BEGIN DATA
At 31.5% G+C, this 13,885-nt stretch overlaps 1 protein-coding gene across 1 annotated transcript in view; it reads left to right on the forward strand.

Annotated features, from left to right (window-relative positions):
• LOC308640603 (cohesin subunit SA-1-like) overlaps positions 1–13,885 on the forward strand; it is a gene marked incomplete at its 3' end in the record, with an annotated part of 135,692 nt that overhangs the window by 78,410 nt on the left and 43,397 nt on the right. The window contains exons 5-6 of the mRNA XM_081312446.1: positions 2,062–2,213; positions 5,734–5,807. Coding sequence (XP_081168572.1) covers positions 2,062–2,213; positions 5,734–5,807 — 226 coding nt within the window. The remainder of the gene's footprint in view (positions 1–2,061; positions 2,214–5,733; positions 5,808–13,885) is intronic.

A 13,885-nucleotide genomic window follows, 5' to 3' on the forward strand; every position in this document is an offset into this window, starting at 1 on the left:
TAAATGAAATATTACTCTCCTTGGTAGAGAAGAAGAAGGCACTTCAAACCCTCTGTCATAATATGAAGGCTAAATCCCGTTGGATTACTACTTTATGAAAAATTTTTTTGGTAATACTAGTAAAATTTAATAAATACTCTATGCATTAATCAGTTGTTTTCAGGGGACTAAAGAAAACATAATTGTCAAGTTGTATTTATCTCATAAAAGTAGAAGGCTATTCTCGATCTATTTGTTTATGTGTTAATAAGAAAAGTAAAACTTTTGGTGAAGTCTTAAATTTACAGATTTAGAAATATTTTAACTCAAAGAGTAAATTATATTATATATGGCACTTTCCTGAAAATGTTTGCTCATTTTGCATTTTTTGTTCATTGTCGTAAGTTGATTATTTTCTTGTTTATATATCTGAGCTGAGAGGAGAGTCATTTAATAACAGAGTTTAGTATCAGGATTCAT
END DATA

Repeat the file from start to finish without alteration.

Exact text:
At 31.5% G+C, this 13,885-nt stretch overlaps 1 protein-coding gene across 1 annotated transcript in view; it reads left to right on the forward strand.

Annotated features, from left to right (window-relative positions):
• LOC308640603 (cohesin subunit SA-1-like) overlaps positions 1–13,885 on the forward strand; it is a gene marked incomplete at its 3' end in the record, with an annotated part of 135,692 nt that overhangs the window by 78,410 nt on the left and 43,397 nt on the right. The window contains exons 5-6 of the mRNA XM_081312446.1: positions 2,062–2,213; positions 5,734–5,807. Coding sequence (XP_081168572.1) covers positions 2,062–2,213; positions 5,734–5,807 — 226 coding nt within the window. The remainder of the gene's footprint in view (positions 1–2,061; positions 2,214–5,733; positions 5,808–13,885) is intronic.

A 13,885-nucleotide genomic window follows, 5' to 3' on the forward strand; every position in this document is an offset into this window, starting at 1 on the left:
TAAATGAAATATTACTCTCCTTGGTAGAGAAGAAGAAGGCACTTCAAACCCTCTGTCATAATATGAAGGCTAAATCCCGTTGGATTACTACTTTATGAAAAATTTTTTTGGTAATACTAGTAAAATTTAATAAATACTCTATGCATTAATCAGTTGTTTTCAGGGGACTAAAGAAAACATAATTGTCAAGTTGTATTTATCTCATAAAAGTAGAAGGCTATTCTCGATCTATTTGTTTATGTGTTAATAAGAAAAGTAAAACTTTTGGTGAAGTCTTAAATTTACAGATTTAGAAATATTTTAACTCAAAGAGTAAATTATATTATATATGGCACTTTCCTGAAAATGTTTGCTCATTTTGCATTTTTTGTTCATTGTCGTAAGTTGATTATTTTCTTGTTTATATATCTGAGCTGAGAGGAGAGTCATTTAATAACAGAGTTTAGTATCAGGATTCAT